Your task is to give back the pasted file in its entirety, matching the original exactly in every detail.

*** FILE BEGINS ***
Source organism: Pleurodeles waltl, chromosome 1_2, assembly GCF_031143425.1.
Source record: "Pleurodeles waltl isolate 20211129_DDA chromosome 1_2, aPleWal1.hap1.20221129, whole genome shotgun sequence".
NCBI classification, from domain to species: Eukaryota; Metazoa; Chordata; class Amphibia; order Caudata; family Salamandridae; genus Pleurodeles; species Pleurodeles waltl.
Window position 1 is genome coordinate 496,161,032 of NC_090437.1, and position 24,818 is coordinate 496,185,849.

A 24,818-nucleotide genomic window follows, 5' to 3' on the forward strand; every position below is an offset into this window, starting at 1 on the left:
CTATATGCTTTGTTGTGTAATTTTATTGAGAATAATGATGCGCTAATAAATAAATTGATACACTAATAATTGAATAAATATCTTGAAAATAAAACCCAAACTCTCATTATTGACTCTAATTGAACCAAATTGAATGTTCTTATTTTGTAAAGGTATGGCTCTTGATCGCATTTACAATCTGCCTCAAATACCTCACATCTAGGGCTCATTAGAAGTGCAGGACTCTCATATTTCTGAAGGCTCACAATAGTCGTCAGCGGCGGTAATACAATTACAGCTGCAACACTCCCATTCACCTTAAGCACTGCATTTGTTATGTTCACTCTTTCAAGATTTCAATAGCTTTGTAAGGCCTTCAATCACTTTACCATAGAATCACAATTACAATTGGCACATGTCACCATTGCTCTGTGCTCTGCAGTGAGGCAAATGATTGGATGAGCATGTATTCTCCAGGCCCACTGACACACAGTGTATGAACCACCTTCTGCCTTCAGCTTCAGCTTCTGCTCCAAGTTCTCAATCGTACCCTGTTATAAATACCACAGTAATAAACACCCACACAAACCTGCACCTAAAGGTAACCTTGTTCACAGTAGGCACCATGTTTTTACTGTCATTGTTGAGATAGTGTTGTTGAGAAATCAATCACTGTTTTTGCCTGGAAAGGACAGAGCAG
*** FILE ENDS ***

Source organism: Pleurodeles waltl, chromosome 1_2, assembly GCF_031143425.1.
Source record: "Pleurodeles waltl isolate 20211129_DDA chromosome 1_2, aPleWal1.hap1.20221129, whole genome shotgun sequence".
NCBI classification, from domain to species: Eukaryota; Metazoa; Chordata; class Amphibia; order Caudata; family Salamandridae; genus Pleurodeles; species Pleurodeles waltl.
Window position 1 is genome coordinate 496,161,032 of NC_090437.1, and position 24,818 is coordinate 496,185,849.

A 24,818-nucleotide genomic window follows, 5' to 3' on the forward strand; every position below is an offset into this window, starting at 1 on the left:
CTATATGCTTTGTTGTGTAATTTTATTGAGAATAATGATGCGCTAATAAATAAATTGATACACTAATAATTGAATAAATATCTTGAAAATAAAACCCAAACTCTCATTATTGACTCTAATTGAACCAAATTGAATGTTCTTATTTTGTAAAGGTATGGCTCTTGATCGCATTTACAATCTGCCTCAAATACCTCACATCTAGGGCTCATTAGAAGTGCAGGACTCTCATATTTCTGAAGGCTCACAATAGTCGTCAGCGGCGGTAATACAATTACAGCTGCAACACTCCCATTCACCTTAAGCACTGCATTTGTTATGTTCACTCTTTCAAGATTTCAATAGCTTTGTAAGGCCTTCAATCACTTTACCATAGAATCACAATTACAATTGGCACATGTCACCATTGCTCTGTGCTCTGCAGTGAGGCAAATGATTGGATGAGCATGTATTCTCCAGGCCCACTGACACACAGTGTATGAACCACCTTCTGCCTTCAGCTTCAGCTTCTGCTCCAAGTTCTCAATCGTACCCTGTTATAAATACCACAGTAATAAACACCCACACAAACCTGCACCTAAAGGTAACCTTGTTCACAGTAGGCACCATGTTTTTACTGTCATTGTTGAGATAGTGTTGTTGAGAAATCAATCACTGTTTTTGCCTGGAAAGGACAGAGCAG